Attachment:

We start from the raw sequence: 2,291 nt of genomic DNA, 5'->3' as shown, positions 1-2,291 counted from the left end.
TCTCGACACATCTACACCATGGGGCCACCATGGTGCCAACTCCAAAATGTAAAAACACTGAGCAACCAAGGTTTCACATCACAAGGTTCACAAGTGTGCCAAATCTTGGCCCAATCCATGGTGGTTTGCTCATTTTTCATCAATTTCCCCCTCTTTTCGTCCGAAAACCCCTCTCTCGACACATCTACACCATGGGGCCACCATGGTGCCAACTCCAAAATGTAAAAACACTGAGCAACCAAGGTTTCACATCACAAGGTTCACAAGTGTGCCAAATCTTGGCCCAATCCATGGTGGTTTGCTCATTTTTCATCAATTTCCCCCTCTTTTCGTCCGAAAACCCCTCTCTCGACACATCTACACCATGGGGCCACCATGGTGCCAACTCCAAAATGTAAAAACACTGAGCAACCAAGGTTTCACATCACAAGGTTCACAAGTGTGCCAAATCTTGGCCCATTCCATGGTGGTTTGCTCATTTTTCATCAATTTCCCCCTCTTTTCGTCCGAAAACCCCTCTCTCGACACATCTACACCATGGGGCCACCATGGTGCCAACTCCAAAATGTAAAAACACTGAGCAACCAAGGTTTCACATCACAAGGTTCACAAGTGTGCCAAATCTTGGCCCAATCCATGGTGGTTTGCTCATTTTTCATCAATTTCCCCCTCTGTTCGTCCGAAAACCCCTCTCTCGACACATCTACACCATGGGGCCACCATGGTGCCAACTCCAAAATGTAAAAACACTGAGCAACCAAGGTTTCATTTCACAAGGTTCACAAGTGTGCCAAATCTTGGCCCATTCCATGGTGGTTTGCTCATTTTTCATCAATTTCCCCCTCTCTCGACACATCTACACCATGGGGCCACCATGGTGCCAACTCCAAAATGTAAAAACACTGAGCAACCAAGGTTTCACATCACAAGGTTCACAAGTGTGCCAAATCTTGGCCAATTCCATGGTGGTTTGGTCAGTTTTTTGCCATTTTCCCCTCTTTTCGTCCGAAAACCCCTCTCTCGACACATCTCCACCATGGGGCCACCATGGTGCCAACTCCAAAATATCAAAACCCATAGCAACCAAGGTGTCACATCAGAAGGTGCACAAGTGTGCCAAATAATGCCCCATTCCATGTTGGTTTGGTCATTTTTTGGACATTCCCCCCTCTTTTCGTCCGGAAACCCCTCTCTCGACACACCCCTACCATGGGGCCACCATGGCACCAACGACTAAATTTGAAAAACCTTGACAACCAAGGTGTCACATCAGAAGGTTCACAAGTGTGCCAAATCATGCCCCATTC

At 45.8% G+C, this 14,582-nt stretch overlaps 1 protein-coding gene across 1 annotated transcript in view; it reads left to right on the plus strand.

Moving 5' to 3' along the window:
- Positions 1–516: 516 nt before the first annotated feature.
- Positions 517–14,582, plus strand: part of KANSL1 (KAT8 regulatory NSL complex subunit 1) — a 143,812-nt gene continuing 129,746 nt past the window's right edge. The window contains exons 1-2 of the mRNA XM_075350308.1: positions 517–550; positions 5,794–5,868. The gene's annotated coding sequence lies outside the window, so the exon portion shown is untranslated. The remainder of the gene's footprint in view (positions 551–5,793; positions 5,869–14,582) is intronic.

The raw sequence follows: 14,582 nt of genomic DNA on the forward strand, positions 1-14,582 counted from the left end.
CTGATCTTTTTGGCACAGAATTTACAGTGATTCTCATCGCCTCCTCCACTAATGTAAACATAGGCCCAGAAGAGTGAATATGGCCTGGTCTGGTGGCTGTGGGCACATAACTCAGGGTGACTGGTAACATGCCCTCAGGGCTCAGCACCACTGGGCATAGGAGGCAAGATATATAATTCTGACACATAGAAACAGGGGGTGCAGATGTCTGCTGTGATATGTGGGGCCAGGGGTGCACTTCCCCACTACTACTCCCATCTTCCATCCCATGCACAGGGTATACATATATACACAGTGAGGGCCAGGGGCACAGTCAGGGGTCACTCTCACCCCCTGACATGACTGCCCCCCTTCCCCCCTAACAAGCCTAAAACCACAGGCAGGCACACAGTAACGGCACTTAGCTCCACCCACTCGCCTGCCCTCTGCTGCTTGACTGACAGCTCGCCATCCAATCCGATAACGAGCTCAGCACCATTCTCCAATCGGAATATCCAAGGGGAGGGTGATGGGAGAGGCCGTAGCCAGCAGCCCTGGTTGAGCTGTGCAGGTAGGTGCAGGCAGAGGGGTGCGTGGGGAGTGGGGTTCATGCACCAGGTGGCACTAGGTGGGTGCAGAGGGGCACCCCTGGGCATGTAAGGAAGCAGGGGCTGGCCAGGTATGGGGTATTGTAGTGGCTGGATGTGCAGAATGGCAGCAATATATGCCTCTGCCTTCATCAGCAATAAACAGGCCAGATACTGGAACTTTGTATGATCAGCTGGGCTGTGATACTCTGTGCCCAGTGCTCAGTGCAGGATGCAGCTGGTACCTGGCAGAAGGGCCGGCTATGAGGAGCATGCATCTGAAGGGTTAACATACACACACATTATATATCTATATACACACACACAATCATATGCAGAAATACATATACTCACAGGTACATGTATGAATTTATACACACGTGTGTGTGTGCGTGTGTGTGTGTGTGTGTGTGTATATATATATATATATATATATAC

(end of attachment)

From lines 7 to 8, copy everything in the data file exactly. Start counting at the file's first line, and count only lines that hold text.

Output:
The raw sequence follows: 14,582 nt of genomic DNA on the forward strand, positions 1-14,582 counted from the left end.
CTGATCTTTTTGGCACAGAATTTACAGTGATTCTCATCGCCTCCTCCACTAATGTAAACATAGGCCCAGAAGAGTGAATATGGCCTGGTCTGGTGGCTGTGGGCACATAACTCAGGGTGACTGGTAACATGCCCTCAGGGCTCAGCACCACTGGGCATAGGAGGCAAGATATATAATTCTGACACATAGAAACAGGGGGTGCAGATGTCTGCTGTGATATGTGGGGCCAGGGGTGCACTTCCCCACTACTACTCCCATCTTCCATCCCATGCACAGGGTATACATATATACACAGTGAGGGCCAGGGGCACAGTCAGGGGTCACTCTCACCCCCTGACATGACTGCCCCCCTTCCCCCCTAACAAGCCTAAAACCACAGGCAGGCACACAGTAACGGCACTTAGCTCCACCCACTCGCCTGCCCTCTGCTGCTTGACTGACAGCTCGCCATCCAATCCGATAACGAGCTCAGCACCATTCTCCAATCGGAATATCCAAGGGGAGGGTGATGGGAGAGGCCGTAGCCAGCAGCCCTGGTTGAGCTGTGCAGGTAGGTGCAGGCAGAGGGGTGCGTGGGGAGTGGGGTTCATGCACCAGGTGGCACTAGGTGGGTGCAGAGGGGCACCCCTGGGCATGTAAGGAAGCAGGGGCTGGCCAGGTATGGGGTATTGTAGTGGCTGGATGTGCAGAATGGCAGCAATATATGCCTCTGCCTTCATCAGCAATAAACAGGCCAGATACTGGAACTTTGTATGATCAGCTGGGCTGTGATACTCTGTGCCCAGTGCTCAGTGCAGGATGCAGCTGGTACCTGGCAGAAGGGCCGGCTATGAGGAGCATGCATCTGAAGGGTTAACATACACACACATTATATATCTATATACACACACACAATCATATGCAGAAATACATATACTCACAGGTACATGTATGAATTTATACACACGTGTGTGTGTGCGTGTGTGTGTGTGTGTGTGTGTATATATATATATATATATATATAC